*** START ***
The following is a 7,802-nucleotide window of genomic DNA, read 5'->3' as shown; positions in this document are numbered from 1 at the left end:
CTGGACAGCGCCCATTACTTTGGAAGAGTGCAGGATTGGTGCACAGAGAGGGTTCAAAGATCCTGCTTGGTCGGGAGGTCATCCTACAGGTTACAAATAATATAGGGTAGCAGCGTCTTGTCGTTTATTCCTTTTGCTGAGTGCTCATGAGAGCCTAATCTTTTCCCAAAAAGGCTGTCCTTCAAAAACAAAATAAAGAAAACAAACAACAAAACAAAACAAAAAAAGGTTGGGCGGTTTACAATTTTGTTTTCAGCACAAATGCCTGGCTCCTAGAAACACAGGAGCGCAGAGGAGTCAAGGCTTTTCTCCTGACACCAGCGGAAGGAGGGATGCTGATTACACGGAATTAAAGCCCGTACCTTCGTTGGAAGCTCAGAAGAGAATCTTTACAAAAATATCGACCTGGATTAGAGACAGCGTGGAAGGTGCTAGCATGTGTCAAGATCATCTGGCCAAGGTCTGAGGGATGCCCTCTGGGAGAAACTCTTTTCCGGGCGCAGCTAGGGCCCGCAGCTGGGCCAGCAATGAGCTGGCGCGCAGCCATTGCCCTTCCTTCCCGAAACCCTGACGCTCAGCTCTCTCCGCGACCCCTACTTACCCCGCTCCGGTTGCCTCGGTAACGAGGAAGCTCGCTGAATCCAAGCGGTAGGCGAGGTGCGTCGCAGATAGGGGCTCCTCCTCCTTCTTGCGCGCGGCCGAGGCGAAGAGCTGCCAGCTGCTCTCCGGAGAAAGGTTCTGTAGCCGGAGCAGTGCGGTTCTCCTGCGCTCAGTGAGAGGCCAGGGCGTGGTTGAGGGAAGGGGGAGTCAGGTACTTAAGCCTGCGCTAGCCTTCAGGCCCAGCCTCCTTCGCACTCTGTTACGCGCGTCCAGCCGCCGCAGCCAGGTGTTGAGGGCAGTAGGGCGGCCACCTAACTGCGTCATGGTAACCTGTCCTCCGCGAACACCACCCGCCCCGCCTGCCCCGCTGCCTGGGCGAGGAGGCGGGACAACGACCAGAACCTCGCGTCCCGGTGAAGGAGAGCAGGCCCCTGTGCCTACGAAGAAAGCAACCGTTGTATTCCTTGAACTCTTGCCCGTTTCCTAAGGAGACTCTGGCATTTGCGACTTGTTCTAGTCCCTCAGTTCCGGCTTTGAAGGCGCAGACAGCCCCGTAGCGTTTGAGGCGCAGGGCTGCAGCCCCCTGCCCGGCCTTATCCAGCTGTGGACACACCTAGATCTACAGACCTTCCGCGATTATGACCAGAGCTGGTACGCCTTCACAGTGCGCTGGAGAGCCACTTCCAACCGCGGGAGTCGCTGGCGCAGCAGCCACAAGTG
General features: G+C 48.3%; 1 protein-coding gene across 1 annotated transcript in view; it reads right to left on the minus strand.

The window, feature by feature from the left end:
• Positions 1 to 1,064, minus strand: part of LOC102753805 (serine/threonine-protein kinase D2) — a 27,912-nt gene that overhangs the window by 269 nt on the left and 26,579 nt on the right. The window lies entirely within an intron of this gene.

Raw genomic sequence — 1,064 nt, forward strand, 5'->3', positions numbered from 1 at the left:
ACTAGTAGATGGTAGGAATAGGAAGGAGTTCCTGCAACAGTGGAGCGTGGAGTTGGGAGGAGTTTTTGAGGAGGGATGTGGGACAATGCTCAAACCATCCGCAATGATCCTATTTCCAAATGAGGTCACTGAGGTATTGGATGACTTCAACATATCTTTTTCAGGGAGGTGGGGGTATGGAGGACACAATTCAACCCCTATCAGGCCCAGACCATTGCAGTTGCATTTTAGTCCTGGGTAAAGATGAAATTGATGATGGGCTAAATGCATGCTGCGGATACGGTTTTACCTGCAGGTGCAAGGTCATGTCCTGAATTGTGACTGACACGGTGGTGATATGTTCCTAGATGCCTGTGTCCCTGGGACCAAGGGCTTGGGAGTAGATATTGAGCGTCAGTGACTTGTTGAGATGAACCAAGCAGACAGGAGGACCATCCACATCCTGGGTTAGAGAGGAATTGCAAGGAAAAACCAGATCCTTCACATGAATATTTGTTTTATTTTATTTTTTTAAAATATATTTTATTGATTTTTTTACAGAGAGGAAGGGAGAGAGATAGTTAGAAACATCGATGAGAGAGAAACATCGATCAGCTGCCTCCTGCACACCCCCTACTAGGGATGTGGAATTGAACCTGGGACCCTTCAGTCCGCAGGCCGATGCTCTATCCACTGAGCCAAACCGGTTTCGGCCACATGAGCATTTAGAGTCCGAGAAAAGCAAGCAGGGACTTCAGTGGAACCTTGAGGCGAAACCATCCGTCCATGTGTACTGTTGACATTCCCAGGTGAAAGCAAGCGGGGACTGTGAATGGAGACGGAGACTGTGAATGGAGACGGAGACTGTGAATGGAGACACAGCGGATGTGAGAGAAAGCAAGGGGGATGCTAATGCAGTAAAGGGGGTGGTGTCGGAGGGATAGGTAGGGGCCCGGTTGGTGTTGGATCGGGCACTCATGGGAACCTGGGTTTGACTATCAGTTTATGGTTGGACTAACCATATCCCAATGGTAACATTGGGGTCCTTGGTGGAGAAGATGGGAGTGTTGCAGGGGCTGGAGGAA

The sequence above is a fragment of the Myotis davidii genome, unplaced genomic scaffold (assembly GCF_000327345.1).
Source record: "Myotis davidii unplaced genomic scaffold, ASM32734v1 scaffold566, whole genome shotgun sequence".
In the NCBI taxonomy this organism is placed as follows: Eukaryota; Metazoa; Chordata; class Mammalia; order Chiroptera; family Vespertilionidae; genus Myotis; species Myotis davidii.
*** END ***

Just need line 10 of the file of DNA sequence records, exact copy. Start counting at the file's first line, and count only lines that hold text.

In the NCBI taxonomy this organism is placed as follows: Eukaryota; Metazoa; Chordata; class Mammalia; order Chiroptera; family Vespertilionidae; genus Myotis; species Myotis davidii.